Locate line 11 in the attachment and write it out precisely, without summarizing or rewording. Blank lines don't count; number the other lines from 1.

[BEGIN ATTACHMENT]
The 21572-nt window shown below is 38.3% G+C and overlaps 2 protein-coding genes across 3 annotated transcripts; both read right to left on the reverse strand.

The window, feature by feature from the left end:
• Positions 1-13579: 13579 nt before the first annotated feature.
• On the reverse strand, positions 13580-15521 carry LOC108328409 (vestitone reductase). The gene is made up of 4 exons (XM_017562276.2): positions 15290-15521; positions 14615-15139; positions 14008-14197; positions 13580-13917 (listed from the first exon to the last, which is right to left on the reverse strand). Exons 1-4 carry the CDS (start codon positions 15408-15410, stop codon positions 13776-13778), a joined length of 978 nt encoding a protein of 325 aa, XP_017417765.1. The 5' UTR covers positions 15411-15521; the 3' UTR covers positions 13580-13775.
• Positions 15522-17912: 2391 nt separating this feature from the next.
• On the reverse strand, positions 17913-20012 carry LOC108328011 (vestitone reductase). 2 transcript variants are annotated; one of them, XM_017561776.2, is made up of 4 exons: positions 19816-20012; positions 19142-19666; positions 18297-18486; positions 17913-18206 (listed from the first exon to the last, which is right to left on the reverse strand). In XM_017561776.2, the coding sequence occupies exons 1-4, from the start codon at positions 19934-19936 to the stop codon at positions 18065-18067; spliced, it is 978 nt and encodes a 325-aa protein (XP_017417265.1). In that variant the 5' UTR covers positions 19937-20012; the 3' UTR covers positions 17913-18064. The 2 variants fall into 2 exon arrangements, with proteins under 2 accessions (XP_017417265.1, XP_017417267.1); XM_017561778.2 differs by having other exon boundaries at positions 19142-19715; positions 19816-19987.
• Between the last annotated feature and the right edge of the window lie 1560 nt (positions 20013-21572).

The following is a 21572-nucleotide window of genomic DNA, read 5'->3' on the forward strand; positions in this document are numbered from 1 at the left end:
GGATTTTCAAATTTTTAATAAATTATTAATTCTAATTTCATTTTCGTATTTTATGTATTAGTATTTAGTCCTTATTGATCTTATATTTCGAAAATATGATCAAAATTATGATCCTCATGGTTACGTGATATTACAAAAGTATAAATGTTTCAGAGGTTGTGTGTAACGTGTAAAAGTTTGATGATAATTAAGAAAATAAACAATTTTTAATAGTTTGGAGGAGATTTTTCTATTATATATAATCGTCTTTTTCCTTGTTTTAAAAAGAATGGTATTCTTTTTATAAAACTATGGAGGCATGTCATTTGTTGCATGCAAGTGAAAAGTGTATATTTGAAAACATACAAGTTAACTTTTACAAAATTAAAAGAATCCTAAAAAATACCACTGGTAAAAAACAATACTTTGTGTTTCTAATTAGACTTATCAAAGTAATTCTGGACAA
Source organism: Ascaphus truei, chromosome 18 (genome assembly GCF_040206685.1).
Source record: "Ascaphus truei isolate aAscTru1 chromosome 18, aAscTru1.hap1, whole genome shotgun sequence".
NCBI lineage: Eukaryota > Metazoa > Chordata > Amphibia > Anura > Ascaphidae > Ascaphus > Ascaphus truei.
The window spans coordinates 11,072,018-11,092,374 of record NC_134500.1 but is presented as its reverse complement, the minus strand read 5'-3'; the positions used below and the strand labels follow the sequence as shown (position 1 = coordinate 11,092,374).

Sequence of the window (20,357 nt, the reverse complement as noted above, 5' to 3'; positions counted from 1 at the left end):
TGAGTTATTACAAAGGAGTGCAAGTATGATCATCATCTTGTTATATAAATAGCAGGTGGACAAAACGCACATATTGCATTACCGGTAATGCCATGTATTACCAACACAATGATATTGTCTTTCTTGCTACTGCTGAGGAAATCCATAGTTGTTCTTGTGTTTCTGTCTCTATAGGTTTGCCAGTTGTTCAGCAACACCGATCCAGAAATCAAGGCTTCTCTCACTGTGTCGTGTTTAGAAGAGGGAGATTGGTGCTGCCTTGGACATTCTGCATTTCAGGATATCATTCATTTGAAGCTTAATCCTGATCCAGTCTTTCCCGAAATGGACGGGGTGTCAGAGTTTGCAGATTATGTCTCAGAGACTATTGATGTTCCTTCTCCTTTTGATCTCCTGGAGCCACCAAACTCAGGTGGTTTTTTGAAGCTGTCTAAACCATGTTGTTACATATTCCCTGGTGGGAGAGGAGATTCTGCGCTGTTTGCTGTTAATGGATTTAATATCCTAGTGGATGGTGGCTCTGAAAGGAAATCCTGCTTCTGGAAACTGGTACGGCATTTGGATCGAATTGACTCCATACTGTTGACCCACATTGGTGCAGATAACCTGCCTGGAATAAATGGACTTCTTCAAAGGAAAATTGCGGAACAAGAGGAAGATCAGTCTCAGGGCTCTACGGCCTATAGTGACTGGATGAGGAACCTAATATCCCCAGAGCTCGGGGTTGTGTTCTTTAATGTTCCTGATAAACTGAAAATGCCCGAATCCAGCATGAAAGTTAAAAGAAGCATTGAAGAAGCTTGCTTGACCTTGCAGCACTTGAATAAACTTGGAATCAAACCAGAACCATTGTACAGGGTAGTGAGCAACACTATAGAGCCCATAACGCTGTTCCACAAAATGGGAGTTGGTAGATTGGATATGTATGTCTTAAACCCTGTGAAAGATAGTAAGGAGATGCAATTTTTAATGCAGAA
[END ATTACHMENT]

Source record: "Ascaphus truei isolate aAscTru1 chromosome 18, aAscTru1.hap1, whole genome shotgun sequence".